If you’re in Atlanta this weekend, be sure to check out the exhibit Home, on view at the Hagedorn Foundation Gallery until April 18. From the Hagedorn’s website:
The Hagedorn Foundation Gallery is pleased to announce the opening of “Home,” a group exhibition featuring the works of six southern photographers and an LA videographer. Apropos of our times, the artists explore the concept of ‘home,’ locating this increasingly ephemeral idea in the context of physical buildings and their environs or, as a last refuge, in the self. By using paired and opposing images, appending annotated comments and/or creating or appropriating tableaux, these photographers each make a statement about the increasingly slippery idea of a cozy, secure home base in the world.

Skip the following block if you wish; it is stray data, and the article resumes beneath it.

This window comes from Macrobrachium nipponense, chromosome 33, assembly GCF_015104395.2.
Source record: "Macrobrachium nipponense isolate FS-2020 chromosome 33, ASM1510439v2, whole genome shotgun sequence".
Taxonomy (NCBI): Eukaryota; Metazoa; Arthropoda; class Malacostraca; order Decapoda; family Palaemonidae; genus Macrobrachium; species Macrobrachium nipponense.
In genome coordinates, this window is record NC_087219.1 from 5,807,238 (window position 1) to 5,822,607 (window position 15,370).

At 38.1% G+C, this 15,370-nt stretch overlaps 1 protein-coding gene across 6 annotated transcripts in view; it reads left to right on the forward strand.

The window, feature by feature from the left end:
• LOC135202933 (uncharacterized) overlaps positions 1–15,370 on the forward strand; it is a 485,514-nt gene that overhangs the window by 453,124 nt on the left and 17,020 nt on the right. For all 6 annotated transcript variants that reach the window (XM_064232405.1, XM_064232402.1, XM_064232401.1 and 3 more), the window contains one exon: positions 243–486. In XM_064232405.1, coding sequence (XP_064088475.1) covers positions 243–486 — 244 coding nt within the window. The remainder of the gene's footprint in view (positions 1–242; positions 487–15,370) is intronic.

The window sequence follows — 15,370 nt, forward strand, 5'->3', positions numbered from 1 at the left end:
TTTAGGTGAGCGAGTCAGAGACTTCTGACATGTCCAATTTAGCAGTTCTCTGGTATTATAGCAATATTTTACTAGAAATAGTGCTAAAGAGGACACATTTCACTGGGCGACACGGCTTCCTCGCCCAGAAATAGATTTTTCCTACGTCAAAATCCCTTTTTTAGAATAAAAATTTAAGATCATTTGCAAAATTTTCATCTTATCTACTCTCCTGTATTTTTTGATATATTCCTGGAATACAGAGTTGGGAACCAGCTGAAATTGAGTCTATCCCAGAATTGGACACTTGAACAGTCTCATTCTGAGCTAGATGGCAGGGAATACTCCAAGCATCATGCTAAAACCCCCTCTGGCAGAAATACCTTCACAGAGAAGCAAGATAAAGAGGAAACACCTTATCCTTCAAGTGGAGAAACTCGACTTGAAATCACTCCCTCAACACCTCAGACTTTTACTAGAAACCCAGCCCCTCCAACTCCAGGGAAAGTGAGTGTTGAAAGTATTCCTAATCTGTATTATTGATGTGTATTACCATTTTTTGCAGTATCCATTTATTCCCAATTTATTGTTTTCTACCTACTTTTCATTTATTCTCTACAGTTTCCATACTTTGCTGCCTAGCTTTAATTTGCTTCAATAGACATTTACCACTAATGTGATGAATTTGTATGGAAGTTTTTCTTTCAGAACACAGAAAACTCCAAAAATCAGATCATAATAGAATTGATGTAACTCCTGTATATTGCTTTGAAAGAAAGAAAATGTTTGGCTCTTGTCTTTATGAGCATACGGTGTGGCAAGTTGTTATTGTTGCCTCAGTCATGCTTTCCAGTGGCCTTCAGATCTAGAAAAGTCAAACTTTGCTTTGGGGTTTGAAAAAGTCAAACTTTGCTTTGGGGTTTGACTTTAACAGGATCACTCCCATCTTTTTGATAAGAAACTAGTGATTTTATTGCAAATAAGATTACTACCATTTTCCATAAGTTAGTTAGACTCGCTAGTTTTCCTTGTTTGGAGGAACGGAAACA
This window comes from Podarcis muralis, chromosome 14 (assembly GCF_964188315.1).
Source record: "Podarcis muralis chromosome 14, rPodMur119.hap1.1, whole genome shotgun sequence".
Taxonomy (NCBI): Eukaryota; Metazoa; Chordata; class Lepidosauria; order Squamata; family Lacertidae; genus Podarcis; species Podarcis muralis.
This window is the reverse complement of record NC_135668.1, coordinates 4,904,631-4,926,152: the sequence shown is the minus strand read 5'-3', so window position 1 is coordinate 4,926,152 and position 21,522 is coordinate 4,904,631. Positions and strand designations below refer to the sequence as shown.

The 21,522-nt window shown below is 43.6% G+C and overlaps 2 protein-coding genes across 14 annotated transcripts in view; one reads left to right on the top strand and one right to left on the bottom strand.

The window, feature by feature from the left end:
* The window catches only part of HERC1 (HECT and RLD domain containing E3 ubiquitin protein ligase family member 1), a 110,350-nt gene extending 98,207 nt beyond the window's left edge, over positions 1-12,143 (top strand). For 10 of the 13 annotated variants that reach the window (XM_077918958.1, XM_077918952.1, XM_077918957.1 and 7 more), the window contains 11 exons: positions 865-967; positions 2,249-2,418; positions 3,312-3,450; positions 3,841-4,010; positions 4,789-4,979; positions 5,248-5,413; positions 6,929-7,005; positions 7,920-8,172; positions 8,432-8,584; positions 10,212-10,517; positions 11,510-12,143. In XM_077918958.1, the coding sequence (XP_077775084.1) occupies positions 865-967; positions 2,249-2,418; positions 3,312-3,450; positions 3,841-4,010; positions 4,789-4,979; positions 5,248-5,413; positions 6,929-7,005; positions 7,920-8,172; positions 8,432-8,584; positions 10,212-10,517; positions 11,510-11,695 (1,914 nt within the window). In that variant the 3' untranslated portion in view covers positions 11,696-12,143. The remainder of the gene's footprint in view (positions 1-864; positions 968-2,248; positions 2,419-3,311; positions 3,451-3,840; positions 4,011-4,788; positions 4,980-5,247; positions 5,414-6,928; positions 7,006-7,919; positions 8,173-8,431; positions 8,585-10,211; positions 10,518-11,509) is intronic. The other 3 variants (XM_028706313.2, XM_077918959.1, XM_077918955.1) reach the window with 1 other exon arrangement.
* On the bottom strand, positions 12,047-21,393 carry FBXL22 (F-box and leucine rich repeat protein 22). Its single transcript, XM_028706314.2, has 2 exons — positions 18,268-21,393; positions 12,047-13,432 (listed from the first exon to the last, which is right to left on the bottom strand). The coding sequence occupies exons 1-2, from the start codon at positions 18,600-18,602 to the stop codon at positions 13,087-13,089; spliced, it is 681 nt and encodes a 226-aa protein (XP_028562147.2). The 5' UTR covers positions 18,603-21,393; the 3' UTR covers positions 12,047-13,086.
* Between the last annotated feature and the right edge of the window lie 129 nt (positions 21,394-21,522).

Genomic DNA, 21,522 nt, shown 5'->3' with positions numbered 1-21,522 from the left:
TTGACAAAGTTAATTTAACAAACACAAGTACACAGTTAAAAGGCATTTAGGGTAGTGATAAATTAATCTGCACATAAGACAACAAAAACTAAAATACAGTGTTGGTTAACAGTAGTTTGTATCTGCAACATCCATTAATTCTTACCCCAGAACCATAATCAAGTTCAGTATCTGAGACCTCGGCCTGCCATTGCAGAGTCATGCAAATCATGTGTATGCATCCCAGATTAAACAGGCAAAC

For more information about the show, click here.
The show was reviewed by Burnaway.org. An excerpt:
Meryl Truett achieves a nostalgic effect by transferring photographs of the coastal and rural South onto antique tin ceiling tiles. Her Cotton Field with Shadow has a painterly, even impressionistic effect, recalling Claude Monet’s poppy field paintings.
One of the delights in the show is Truett’s collection of 18 photographic transfers of famous female literary figures. Portraits of Charlotte Brontë, Virginia Woolf, Flannery O’Connor, and others on pocket-sized ceiling tiles echo the preciosity of 19th century tintypes. Aligned in a grid, the images recall a wall of family portraits.
Read the complete review on Burnaway.org’s site here.